Cancer Council WA disappointed by alcohol labelling delay

Alcohol health warning

Cancer Council WA has accused the alcohol industry of putting profits before children's health after the Ministerial Forum on Food Regulation voted for a three-month review of the design and wording of the proposed mandatory pregnancy warning label.

Cancer Council WA Alcohol Program Manager, Julia Stafford, expressed disappointment at the decision, saying the outcome showed the influence of the alcohol industry on what is essentially a health policy decision.

"At the heart of the warning labels is preventing the devastating and lifelong harm to unborn babies," Ms Stafford said.

"All children deserve the best start to life, and it is concerning that alcohol industry profits have trumped children's health.

"The alcohol industry is pulling out all the stops before it has to come clean about the health harms from alcohol use, including during pregnancy.

"Mandatory, effective pregnancy warning labels on alcohol products are an important part of raising awareness of the risks associated with alcohol use, yet the alcohol industry doesn't want the community to know about the real dangers associated with its products.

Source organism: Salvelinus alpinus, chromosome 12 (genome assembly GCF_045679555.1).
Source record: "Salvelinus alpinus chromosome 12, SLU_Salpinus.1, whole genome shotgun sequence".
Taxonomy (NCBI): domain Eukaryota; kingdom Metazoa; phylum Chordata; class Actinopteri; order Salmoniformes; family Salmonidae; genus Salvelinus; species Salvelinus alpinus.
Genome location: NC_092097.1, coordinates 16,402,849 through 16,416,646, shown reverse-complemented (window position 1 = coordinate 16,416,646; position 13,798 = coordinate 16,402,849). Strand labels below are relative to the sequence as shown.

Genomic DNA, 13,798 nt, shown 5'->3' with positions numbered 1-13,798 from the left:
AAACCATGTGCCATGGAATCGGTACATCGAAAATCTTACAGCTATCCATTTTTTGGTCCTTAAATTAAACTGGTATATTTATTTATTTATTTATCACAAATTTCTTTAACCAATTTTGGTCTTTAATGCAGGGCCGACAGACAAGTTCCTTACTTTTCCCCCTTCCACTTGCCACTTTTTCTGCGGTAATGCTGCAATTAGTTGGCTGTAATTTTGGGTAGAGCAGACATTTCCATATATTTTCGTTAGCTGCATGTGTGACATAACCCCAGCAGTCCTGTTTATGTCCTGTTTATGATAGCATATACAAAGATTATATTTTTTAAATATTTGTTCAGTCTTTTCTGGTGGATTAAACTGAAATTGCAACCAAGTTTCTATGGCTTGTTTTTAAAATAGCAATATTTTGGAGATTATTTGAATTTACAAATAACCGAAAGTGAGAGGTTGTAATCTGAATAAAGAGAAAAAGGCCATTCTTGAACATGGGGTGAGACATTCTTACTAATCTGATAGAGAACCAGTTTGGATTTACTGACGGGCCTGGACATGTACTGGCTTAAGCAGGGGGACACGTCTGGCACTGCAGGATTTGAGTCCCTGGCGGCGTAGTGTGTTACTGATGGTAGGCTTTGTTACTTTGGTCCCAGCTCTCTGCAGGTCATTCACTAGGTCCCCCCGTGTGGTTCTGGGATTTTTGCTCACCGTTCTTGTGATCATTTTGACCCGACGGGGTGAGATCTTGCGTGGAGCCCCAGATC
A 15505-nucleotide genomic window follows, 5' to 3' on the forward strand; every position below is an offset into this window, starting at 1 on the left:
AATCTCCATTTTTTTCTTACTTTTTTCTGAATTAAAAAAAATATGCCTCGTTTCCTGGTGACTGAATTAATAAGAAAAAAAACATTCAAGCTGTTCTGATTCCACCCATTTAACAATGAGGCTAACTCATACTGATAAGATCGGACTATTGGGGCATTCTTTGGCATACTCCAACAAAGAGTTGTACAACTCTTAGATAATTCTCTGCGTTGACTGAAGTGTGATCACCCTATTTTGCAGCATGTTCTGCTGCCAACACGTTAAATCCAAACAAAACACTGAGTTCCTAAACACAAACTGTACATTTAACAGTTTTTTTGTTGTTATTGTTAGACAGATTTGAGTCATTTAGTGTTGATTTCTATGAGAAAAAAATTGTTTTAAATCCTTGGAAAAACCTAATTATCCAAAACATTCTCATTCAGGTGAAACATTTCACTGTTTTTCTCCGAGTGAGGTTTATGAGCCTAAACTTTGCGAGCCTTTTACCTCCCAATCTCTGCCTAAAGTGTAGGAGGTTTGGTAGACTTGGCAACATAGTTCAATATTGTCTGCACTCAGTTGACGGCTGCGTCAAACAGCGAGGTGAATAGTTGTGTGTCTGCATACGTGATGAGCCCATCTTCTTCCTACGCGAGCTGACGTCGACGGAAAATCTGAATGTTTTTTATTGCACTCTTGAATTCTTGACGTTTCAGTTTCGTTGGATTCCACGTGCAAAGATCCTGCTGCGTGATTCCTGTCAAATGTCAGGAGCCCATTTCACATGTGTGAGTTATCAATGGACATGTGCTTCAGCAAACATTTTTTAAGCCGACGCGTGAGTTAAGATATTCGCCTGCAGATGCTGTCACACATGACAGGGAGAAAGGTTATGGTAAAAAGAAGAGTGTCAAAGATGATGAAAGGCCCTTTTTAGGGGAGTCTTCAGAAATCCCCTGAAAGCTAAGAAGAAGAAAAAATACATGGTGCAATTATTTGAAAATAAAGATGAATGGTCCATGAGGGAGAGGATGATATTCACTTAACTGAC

"As consumers, we accept warnings on many products that could pose a health risk, so why should alcohol be any different?"

Ms Stafford said the design put forward by Food Standards Australia and New Zealand (FSANZ) was evidence-based, consumer-tested and went through extensive consultation with health groups and industry.

"Health warning labels on alcohol products would present a significant opportunity to help prevent harm from alcohol, including long-term harm," she said.

"For health warning labels to be effective, they must be based on the best available evidence, not alcohol industry opinions.

"Our WA Health Minister, the Hon Roger Cook MLA, was a strong advocate for the health warnings, and it is disappointing that he wasn't supported by some of his counterparts in other jurisdictions.

"At the end of the day, alcohol is a dangerous product, and if you sell a harmful product, then it needs to be labelled as such."

The announcement came on the same day as the WA Health Minister and Treasurer announced a $2.7 million package for the prevention of Fetal Alcohol Spectrum Disorder (FASD). The introduction of effective, evidence-based warning labels will be important to support state-wide FASD prevention.

Click here to read more about the Australia and New Zealand Ministerial Forum on Food Regulation's decision 

Click here to find out more about alcohol and cancer


Found in:  News - 2020 | View all news